Then the dark did not matter; she lay still.
―Here, rub your feet against my legs and get
them warm,‖ said Father.
31. Word Notes
Snuggled - settle or move into a warm,
Blew Out – Put Out , Extinguish
Passage – Corridor
32. SUMMARY OF THIS
One day,when her Mother & grannie
were not at home she got a nightmare.
She screamed in fear. Her Father
came into her room and took her into
his arms . Then he lighted the candle to
remove her fear. He put her in his bed
and slept beside her.
33. 12.Tired out, he slept before the little girl. A funny feeling
came over her. Poor Father, not so big, after all — and
with no one to look after him. He was harder than
Grandmother, but it was a nice hardness. And every day
he had to work and was too tired to be a Mr Macdonald…
She had torn up all his beautiful writing… She stirred
suddenly, and sighed. ―What’s the matter?‖ asked her
―Oh,‖ said the little girl, ―my head’s on your heart. I can
hear it going. What a big heart you’ve got, Father dear.‖
35. SUMMARY OF THIS
PASSAGE to sleep. Suddenly she shook
At last, she tried
her body. Her idea about her Father totally
changed. Finally, she told how big heart her
36. EXTENDED LEARNING
This lesson teaches us about the minute
psychological facts about dealing with
our children. Several events around us
guide us to assess each other to
strengthen inter personal relations
Look at the following sentence.
There was a glad sense of relief when she heard the noise of the carriage growing
Here, glad means happy about something.
Glad, happy, pleased, delighted, thrilled and overjoyed are synonyms (words or
expressions that have the same or nearly the same meaning.) However, they
express happiness in certain ways.
Read the sentences below
• She was glad that the meeting was over.
• The chief guest was pleased to announce the name of the winner.
1. Use an appropriate word from the synonyms given above in the following
sentences. Clues are given in brackets.
(i) She was __________ by the news of her brother’s wedding. (very pleased)
(ii) I was __________to be invited to the party. (extremely pleased and excited
(iii) She was __________ at the birth of her granddaughter. (extremely happy)
(iv) The coach was __________ with his performance. (satisfied
(v) She was very __________ with her results. (happy about
something that has happened).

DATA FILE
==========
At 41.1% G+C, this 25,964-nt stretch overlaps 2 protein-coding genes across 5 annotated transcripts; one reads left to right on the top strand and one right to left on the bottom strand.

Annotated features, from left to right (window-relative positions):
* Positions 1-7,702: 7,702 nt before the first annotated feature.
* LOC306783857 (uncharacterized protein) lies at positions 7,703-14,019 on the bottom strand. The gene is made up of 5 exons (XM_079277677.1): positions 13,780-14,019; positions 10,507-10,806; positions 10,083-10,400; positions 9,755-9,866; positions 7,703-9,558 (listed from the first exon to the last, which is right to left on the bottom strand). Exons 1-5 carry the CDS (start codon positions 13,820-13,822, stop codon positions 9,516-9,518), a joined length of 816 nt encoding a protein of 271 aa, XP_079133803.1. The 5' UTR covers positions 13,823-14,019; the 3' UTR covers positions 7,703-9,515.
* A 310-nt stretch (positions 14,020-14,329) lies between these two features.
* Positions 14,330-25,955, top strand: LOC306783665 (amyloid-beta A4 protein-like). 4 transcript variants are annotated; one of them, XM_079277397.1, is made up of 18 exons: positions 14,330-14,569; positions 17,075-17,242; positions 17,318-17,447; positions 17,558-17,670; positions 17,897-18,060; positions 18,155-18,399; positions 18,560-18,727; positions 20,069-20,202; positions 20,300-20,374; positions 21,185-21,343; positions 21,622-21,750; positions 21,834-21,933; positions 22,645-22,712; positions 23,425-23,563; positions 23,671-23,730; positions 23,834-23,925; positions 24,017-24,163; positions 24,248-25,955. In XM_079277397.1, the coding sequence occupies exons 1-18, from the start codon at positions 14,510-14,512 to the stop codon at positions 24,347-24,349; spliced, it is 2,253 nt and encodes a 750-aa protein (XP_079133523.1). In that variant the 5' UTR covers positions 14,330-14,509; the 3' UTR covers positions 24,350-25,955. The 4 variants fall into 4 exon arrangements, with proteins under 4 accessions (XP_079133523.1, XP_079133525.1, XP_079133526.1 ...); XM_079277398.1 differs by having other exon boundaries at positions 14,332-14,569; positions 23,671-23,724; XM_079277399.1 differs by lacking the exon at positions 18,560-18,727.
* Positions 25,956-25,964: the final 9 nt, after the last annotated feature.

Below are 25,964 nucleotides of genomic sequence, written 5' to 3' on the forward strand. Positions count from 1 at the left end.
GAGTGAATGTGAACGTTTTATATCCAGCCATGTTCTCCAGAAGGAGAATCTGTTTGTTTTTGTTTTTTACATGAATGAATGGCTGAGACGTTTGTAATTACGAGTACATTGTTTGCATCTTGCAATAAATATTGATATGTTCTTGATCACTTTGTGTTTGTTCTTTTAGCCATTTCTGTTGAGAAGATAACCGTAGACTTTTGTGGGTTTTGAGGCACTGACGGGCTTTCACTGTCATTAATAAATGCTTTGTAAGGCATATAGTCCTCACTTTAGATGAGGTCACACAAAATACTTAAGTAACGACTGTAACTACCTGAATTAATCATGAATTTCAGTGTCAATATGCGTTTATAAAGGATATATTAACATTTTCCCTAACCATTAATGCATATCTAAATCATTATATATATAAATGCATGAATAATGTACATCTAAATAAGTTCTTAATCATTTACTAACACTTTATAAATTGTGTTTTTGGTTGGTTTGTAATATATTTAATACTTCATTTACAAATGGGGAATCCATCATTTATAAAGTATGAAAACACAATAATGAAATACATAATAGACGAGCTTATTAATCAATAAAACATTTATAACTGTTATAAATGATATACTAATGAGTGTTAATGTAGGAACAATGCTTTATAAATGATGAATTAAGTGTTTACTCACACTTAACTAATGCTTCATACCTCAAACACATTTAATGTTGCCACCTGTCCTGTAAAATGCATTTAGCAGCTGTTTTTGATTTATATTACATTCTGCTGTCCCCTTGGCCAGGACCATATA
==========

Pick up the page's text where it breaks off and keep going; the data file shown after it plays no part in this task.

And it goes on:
2. Study the use of the word big in the following sentence.
He was so big − his hands and his neck, especially his mouth…
Here, big means large in size.
Now, consult a dictionary and find out the meaning of big in the
following sentences. The first one has been done for you.
(i) You are a big girl now. older
(ii) Today you are going to take the biggest decision of your
(iii) Their project is full of big ideas. _________
(iv) Cricket is a big game in our country. _________
(v) I am a big fan of Lata Mangeskar. _________
(vi) You have to cook a bit more as my friend is a big eater.
(vii) What a big heart you’ve got, Father dear. _________
39. Textual Exercies (HOME
Study the following sentences.
• ―What!‖ screamed Mother.
• ―N-n-no‖, she whispered.
• ―Sit up,‖ he ordered.
The italicised words are verbs of reporting. We quote or report what someone has said or
thought by using a reporting verb. Every reporting clause contains a reporting verb. For
• He promised to help in my project.
• ―How are you doing?‖ Seema asked.
We use verbs of reporting to advise, order, report statements, thoughts, intentions, questions,
requests, apologies, manner of speaking and so on.
1. Underline the verbs of reporting in the following sentences.
(i) He says he will enjoy the ride.
(ii) Father mentioned that he was going on a holiday.
(iii) No one told us that the shop was closed.
(iv) He answered that the price would go up.
(v) I wondered why he was screaming.
(vi) Ben told her to wake him up.
(vii) Ratan apologised for coming late to the party.
2. Some verbs of reporting are given in the box. Choose the
appropriate verbs and fill in the blanks in the following
(i) ―I am not afraid,‖ __________ the woman.
(ii) ―Leave me alone,‖ my mother __________.
(iii) The children __________ that the roads were crowded and
(iv) ―Perhaps he isn‘t a bad sort of a chap after all,‖
(v) ―Let‘s go and look at the school ground,‖ __________ the
(vi) The traffic police __________ all the passers-by to keep off